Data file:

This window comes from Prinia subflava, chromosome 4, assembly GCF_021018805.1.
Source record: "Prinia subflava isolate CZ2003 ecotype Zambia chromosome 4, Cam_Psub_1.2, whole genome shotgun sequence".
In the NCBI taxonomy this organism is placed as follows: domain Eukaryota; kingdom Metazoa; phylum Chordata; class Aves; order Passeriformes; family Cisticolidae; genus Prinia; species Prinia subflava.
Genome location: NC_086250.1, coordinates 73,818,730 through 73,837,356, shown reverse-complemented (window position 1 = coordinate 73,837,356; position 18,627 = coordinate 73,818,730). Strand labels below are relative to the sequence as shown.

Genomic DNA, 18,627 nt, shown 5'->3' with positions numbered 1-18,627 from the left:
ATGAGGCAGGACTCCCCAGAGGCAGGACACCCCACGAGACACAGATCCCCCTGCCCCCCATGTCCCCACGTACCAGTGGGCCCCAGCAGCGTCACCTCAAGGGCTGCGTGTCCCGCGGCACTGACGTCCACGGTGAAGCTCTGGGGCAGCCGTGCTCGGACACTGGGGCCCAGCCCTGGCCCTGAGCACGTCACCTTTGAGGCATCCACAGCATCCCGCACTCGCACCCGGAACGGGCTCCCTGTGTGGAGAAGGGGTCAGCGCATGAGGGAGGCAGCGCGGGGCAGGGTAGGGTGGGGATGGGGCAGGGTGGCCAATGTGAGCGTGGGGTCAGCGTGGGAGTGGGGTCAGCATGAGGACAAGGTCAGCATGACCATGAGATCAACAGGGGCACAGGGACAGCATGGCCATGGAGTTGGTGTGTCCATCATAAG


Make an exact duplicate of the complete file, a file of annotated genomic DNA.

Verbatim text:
This window comes from Prinia subflava, chromosome 4, assembly GCF_021018805.1.
Source record: "Prinia subflava isolate CZ2003 ecotype Zambia chromosome 4, Cam_Psub_1.2, whole genome shotgun sequence".
In the NCBI taxonomy this organism is placed as follows: domain Eukaryota; kingdom Metazoa; phylum Chordata; class Aves; order Passeriformes; family Cisticolidae; genus Prinia; species Prinia subflava.
Genome location: NC_086250.1, coordinates 73,818,730 through 73,837,356, shown reverse-complemented (window position 1 = coordinate 73,837,356; position 18,627 = coordinate 73,818,730). Strand labels below are relative to the sequence as shown.

Genomic DNA, 18,627 nt, shown 5'->3' with positions numbered 1-18,627 from the left:
ATGAGGCAGGACTCCCCAGAGGCAGGACACCCCACGAGACACAGATCCCCCTGCCCCCCATGTCCCCACGTACCAGTGGGCCCCAGCAGCGTCACCTCAAGGGCTGCGTGTCCCGCGGCACTGACGTCCACGGTGAAGCTCTGGGGCAGCCGTGCTCGGACACTGGGGCCCAGCCCTGGCCCTGAGCACGTCACCTTTGAGGCATCCACAGCATCCCGCACTCGCACCCGGAACGGGCTCCCTGTGTGGAGAAGGGGTCAGCGCATGAGGGAGGCAGCGCGGGGCAGGGTAGGGTGGGGATGGGGCAGGGTGGCCAATGTGAGCGTGGGGTCAGCGTGGGAGTGGGGTCAGCATGAGGACAAGGTCAGCATGACCATGAGATCAACAGGGGCACAGGGACAGCATGGCCATGGAGTTGGTGTGTCCATCATAAG